September 11, 2017 – As the healthcare industry continues its transformation, talent management remains a top priority. A shortage of physicians and other clinicians is one matter. But healthcare organizations must also fill new and expanding leadership roles to carry out strategic initiatives in response to reform efforts and whatever changes Congress may produce. This has created a high demand for top-notch leaders in the sector.
Recently, Tenet Healthcare Corp., one of the largest for-profit hospital chains in the nation, announced that its chairman and chief executive, Trevor Fetter, will be stepping down. The move comes amidst shareholder pressure stemming from Tenet’s recent poor performance. The organization enlisted Russell Reynolds Associates to find its next leader.
“The changes announced today will ensure Tenet remains focused on providing high quality care to patients, innovating in ways that meet the demands of today’s healthcare market, and driving operational and financial performance in a manner that maximizes shareholder value,” said independent lead director Ronald A. Rittenmeyer. “The board of directors thanks Trevor for his significant contributions to Tenet and appreciates his commitment to remain with the company during the transition period.”
“I look forward to working with the rest of the board to conduct a thorough search process that will identify a new chief executive to guide Tenet into the future, and ensure that during this period the company stays on track with plans to drive operating performance improvement, reduce leverage ratios, and provide quality healthcare to the patients and communities we serve.”
The move comes weeks after Tenet’s stock tumbled in the wake of the Dallas-based health system reporting a higher-than-expected second quarter loss and slashed its revenue forecast.
In March, Tenet Health and the Detroit Medical Center (DMC) spent $1.2 million correcting problems with dirty surgical instruments, which came to light after an investigation by the Detroit News last year. The report traced back dirty, broken and missing surgical instruments at Detroit Medical Center’s five midtown hospitals for at least 11 years. In May, leaders from DMC and Tenet Healthcare said the surgical instrument issues were resolved for a total cost of $1.6 million.
Tapping Outside Talent for Life Science and Healthcare
For these top 50 executive recruiters working in the life science and healthcare sectors, the last decade has been one of transformation. Pressure on pricing, regulatory changes, emerging innovations, growth, and an uncertain political environment have all helped shape a new field of play.
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Tenet Healthcare Corporation is a diversified healthcare services company with nearly 130,000 employees. Through its subsidiaries, partnerships and joint ventures, including United Surgical Partners International, the company operates 77 general acute care hospitals, 21 short-stay surgical hospitals and over 460 outpatient centers in the U.S., as well as nine facilities in the U.K.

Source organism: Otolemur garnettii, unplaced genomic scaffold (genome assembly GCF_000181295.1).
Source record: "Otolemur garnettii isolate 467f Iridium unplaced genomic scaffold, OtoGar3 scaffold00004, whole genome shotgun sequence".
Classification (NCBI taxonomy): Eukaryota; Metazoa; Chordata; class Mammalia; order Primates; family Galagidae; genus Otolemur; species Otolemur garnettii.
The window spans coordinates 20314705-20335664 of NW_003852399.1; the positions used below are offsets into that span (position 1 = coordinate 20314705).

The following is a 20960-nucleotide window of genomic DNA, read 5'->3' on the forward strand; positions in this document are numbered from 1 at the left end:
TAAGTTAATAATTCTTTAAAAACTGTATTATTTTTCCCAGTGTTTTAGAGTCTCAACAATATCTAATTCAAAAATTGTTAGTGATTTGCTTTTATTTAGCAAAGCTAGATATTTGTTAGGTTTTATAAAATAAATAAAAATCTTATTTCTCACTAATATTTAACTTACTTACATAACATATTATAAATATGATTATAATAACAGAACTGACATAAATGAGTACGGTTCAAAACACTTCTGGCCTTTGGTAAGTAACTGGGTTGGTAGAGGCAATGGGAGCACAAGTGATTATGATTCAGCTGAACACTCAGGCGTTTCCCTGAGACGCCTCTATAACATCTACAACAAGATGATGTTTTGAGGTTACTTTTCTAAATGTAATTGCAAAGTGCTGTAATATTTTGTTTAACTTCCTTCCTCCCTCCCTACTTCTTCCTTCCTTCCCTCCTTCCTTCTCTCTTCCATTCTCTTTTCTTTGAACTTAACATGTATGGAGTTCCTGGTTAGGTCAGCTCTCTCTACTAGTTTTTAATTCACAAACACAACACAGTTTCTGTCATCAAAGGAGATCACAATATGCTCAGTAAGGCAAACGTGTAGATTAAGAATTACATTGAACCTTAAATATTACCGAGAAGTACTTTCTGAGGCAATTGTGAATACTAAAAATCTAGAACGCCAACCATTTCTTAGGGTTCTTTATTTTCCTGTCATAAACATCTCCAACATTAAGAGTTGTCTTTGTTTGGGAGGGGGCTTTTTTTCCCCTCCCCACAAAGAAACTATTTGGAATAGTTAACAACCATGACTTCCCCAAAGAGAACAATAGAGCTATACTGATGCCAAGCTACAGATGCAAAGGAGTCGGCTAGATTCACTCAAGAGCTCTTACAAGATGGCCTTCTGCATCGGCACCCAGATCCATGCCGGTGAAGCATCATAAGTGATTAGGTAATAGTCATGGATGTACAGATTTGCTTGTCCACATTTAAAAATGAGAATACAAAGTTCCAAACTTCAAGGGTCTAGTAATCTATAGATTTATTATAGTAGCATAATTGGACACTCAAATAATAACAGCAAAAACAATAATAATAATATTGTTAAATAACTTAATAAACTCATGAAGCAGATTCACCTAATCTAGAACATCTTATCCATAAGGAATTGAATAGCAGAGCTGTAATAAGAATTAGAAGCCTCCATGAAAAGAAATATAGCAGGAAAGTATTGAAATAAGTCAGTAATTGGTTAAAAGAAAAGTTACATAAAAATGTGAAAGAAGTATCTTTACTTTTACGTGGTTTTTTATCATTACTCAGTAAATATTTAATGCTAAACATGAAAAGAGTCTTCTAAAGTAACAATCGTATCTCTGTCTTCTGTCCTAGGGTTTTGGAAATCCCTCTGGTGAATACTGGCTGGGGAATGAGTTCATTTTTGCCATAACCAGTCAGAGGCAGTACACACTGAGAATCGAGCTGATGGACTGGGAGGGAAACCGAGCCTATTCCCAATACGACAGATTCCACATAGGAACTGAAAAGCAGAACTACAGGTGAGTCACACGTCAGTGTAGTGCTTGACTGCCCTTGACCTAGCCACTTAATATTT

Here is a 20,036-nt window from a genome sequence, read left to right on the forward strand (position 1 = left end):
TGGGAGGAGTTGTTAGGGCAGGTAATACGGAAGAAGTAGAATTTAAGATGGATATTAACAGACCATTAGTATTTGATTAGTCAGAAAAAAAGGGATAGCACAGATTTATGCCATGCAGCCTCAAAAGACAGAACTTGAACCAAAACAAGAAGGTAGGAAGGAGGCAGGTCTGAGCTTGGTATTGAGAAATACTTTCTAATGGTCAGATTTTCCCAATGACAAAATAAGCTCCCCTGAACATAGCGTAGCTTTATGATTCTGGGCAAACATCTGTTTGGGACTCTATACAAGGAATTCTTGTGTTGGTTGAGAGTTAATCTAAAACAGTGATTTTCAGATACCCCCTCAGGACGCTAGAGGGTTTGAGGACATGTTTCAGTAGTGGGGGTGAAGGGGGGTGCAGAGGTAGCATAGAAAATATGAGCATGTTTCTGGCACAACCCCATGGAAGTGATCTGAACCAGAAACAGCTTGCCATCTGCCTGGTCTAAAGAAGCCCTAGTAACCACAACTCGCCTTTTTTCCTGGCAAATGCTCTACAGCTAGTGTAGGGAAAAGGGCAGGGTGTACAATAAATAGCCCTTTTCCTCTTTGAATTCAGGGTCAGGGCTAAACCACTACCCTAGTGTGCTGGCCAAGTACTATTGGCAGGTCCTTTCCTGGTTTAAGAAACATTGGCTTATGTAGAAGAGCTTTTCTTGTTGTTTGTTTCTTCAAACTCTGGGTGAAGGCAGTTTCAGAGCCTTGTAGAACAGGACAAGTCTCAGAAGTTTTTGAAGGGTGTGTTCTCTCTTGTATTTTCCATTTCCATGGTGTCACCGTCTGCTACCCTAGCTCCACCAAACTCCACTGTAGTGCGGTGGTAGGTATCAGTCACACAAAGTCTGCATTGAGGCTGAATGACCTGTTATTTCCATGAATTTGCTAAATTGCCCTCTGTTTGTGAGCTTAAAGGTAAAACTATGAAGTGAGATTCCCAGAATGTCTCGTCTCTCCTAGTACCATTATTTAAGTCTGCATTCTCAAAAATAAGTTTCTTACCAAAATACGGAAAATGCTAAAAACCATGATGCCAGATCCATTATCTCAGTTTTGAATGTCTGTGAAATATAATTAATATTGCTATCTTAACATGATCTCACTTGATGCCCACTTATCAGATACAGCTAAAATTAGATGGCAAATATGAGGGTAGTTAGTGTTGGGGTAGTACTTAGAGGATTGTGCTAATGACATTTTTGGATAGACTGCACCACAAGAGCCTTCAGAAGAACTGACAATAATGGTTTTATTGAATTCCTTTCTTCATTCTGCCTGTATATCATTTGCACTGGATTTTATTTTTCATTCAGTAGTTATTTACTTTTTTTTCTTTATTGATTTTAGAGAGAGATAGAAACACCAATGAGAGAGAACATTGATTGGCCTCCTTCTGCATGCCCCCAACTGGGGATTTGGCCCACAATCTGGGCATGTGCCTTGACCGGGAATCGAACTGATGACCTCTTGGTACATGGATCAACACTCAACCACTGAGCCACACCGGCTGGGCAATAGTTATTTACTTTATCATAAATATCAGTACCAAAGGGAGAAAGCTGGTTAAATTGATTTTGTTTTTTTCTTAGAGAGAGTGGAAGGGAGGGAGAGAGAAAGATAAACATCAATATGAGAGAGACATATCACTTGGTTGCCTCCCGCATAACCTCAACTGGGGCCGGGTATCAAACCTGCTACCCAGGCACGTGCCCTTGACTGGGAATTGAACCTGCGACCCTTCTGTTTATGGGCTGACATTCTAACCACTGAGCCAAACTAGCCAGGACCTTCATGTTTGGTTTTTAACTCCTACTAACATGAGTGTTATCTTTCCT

The global healthcare industry is undergoing a turbulent transformation, making the need for excellent boards and executive teams more important than ever. Russell Reynolds’ consultants recruit, develop and advise board members, CEOs and senior functional leadership for leading healthcare enterprises within biotechnology, healthcare services, medical devices and diagnostic, pharmaceuticals and public health systems.
The search firm’s public-sector, trade and associations practice group serves a wide variety of public-sector and not-for-profit organizations, related public bodies, regulators and government-owned companies. It also serves the executive leadership needs of global charities, healthcare providers and local government and trade associations.
Active Healthcare Sector
The U.S. healthcare system has undergone dramatic reform, shifting towards a team-based care model driven by value-based reimbursements and capitated contracts for population health management. “As a result, healthcare organizations are undergoing major clinical, operational and technological transformations, causing organizations to re-evaluate the kind of business and clinical leaders they need to successfully deliver care in this new environment,” said John Gramer, president of healthcare focused recruiters Cejka. “At the same time, the U.S. is facing increasing demand for healthcare services, thanks to the aging population and surge in the newly insured, and not enough physicians to meet that demand.”
“So, healthcare organizations are looking for expanded skill-sets in one of the most resource-constrained employment markets in decades,” he said. “The result is fierce competition for top healthcare talent, and growing demand for organizational design, succession planning and search services to help define and build the healthcare leadership teams of the future.”
“We are in one of the most competitive and complex healthcare employment markets in decades,” Mr. Gramer said. “Both healthcare leaders and practicing clinicians have greater career choices than in the past. Healthcare reform has created additional opportunities for healthcare leaders to oversee care coordination, utilization management, employee health, and population health.”
Contributed by Scott A. Scanlon, Editor-in-Chief; Dale M. Zupsansky, Managing Editor; Stephen Sawicki, Managing Editor; and Will Schatz, Managing Editor – Hunt Scanlon Media